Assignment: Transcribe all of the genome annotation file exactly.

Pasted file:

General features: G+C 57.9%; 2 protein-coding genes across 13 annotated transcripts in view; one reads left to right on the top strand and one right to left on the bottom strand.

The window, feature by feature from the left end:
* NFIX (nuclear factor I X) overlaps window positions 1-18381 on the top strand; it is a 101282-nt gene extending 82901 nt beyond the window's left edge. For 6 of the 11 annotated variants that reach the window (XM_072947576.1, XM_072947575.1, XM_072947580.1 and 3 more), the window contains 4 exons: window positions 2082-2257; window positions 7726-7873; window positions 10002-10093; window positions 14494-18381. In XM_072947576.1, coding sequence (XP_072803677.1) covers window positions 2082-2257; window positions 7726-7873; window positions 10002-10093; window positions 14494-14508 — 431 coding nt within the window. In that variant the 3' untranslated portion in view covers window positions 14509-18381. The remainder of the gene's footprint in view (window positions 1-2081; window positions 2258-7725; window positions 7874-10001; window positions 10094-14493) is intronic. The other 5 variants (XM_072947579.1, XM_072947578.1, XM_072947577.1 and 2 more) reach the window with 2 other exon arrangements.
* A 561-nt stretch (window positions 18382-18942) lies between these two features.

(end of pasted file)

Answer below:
General features: G+C 57.9%; 2 protein-coding genes across 13 annotated transcripts in view; one reads left to right on the top strand and one right to left on the bottom strand.

The window, feature by feature from the left end:
* NFIX (nuclear factor I X) overlaps window positions 1-18381 on the top strand; it is a 101282-nt gene extending 82901 nt beyond the window's left edge. For 6 of the 11 annotated variants that reach the window (XM_072947576.1, XM_072947575.1, XM_072947580.1 and 3 more), the window contains 4 exons: window positions 2082-2257; window positions 7726-7873; window positions 10002-10093; window positions 14494-18381. In XM_072947576.1, coding sequence (XP_072803677.1) covers window positions 2082-2257; window positions 7726-7873; window positions 10002-10093; window positions 14494-14508 — 431 coding nt within the window. In that variant the 3' untranslated portion in view covers window positions 14509-18381. The remainder of the gene's footprint in view (window positions 1-2081; window positions 2258-7725; window positions 7874-10001; window positions 10094-14493) is intronic. The other 5 variants (XM_072947579.1, XM_072947578.1, XM_072947577.1 and 2 more) reach the window with 2 other exon arrangements.
* A 561-nt stretch (window positions 18382-18942) lies between these two features.